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By Katherine Flynn of Consequence of Sound. Photos by Chris Chen.

I’m not a woman who can play guitar, but despite this fact, there’s still something exceptionally empowering about being in the presence of one who can. And Mary Timony is one of the best: From stints in Autoclave and Helium in the ‘90s to more recent work with Carrie Brownstein and co. in girl rock super group Wild Flag, Timony has spent most of her adult life honing her shredding chops. They’re on full display on Rips, her first full-length with new band Ex Hex. The prospect of Timony at center stage, preceded by Boston’s female-fronted Speedy Ortiz, was just too good to pass up. The two groups kicked off a string of tour dates at the Black Cat on Sunday, invigorating a District crowd undoubtedly wracked with dread for the grind of the upcoming workweek. I stood a little too close to the speakers from the get-go, needing the shrieking guitar notes to obliterate my thoughts and scald my eardrums clean.


A spotlight shone directly on Speedy Ortiz’s Sadie Dupuis as she and her three male band mates took the stage, catching the glints of light in her glittery gold eye shadow and the shadows beneath the dramatic jutting curves of her cheekbones. In the spirit of not contributing to the objectification of female artists, that’s all I’ll say about her appearance, despite a fervent, whispered conference with my roommate during their initial sound check about the size of my girl-crush on her. (Hint: It’s big.) Equally powerful is her stage presence and the sheer sonic size of the notes released from her guitar. Material from last year’s Major Arcana took the forefront – from the scorching “Tiger Tank,” which finds Dupuis making some unflattering personal confessions in a frank songwriting style that, over time, can become addictive; to the anthem-like “Plough,” whose unforgettable refrain centers on a man who evidently picked a virgin over Dupuis. The slower, more introspective material from Major Arcana was notably absent, like “No Below,” a vulnerable, minimalist track that finds Dupuis’ voice rising above the band’s characteristically overpowering guitars.


Speedy Ortiz did their due diligence to the material on Major Arcana, but seemed most invigorated at the prospect of showcasing new songs like “American Horror,” a track from last winter’s Real Hair EP that takes everything good from the band’s debut – swift, crunching guitars, Dupuis’ deceptively sweet vocals – and improves upon them, distilling a number of disparate elements into what might be the band’s slickest piece of music yet. Despite all four members fighting illness (bassist Darl Ferm frequently employed a mid-torso twist to blow his nose away from the audience) and a sound mix that frequently caused Dupuis’ vocals to blend with the guitar notes and become muddled, it was a meaty and muscled performance from a band that, after an incredibly strong start, is still finding fresh ways to grow its sound within its established parameters.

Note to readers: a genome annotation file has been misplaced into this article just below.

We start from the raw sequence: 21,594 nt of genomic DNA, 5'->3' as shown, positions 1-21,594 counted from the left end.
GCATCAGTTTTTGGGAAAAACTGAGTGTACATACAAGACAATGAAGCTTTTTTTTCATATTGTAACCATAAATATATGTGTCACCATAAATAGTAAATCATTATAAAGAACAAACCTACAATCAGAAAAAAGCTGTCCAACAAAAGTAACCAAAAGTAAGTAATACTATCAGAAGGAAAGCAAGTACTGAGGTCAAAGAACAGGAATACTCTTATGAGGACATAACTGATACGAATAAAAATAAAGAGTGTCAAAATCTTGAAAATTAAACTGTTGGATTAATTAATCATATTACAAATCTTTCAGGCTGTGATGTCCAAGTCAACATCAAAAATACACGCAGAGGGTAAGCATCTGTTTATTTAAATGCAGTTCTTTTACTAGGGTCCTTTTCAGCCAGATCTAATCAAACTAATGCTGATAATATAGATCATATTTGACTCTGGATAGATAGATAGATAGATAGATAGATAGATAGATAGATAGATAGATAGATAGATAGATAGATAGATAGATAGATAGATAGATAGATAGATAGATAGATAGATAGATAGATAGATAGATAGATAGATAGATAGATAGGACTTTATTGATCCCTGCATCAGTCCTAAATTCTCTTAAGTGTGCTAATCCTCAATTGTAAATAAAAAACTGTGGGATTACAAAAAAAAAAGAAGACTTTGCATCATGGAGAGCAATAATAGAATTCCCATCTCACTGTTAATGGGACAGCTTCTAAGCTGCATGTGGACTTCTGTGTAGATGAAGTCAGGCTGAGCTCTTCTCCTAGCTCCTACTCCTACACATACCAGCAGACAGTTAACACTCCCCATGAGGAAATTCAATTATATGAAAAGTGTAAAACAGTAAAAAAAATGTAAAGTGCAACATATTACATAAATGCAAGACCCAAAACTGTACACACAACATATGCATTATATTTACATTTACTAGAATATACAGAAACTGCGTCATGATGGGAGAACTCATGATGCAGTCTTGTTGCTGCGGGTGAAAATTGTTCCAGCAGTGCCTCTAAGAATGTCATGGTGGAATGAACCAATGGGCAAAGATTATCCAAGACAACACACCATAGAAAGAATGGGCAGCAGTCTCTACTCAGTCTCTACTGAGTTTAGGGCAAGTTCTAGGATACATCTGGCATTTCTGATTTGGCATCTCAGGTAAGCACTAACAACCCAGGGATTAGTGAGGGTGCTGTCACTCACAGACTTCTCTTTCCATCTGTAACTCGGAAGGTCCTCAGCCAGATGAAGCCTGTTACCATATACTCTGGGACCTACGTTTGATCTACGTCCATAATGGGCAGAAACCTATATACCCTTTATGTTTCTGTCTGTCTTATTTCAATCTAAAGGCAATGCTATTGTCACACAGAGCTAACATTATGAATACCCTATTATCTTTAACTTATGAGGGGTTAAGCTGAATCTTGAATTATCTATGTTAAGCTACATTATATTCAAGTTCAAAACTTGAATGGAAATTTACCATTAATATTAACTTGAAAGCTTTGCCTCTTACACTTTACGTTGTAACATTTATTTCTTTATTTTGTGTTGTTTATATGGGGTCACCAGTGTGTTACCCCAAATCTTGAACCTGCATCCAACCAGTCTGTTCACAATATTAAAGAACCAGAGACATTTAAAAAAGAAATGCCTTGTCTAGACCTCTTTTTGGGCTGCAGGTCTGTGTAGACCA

The generational gap between the late-20s Dupuis and the early-40s Timony was one of the most interesting dynamics at play on Sunday. Dupuis has previously mentioned her love of Timony’s earlier work, and the influence of 90’s bands like Helium on the aesthetic of Speedy Ortiz is obvious. “We’re gonna play some rock jams for you,” Timony informed the crowd as she took the stage with bassist Betsy Wright and drummer Laura Harris, laying into tracks from Rips with a wild yet controlled abandon. It felt like a natural, more feminine and more polished progression from Speedy Ortiz’s youthful antagonism.

The thing about these three women is that they always seem to be having fun, and they always seem to be enjoying each others’ company, most of all in the moments when Timony and Wright meet in the middle of the stage and face each other to play in tandem. The video for “Hot and Cold,” one of Ex Hex’s first recordings as a band and one of the catchiest songs from Rips, depicts Wright and Harris enthusiastically crashing a lackluster date of Timony’s. There doesn’t seem to be any better way to portray this trio’s relationship: a tightly-knit unit that doesn’t negate the possibility of men, but doesn’t necessitate it, either.



Ultimately, Ex Hex’s performance was all I was hoping for (at the very least, transcendent, ear-filling noise) and then so much more. Songs like “How You Got That Girl” were poppy, straightforward and seemingly effortless, while others, like “Beast,” mined experiences from Timony’s past in a way that never failed to be good-natured, fun-loving and light. There is hardly a negative bone anywhere on the twelve tracks of Rips, and maybe that’s part of what makes it feel so fresh. My hope that the group continues to break ground for female musicians while crushing stereotypes left and right might err on the side of overly optimistic, but if Sunday night was any indicator, this tour might do just that.


Teen Liver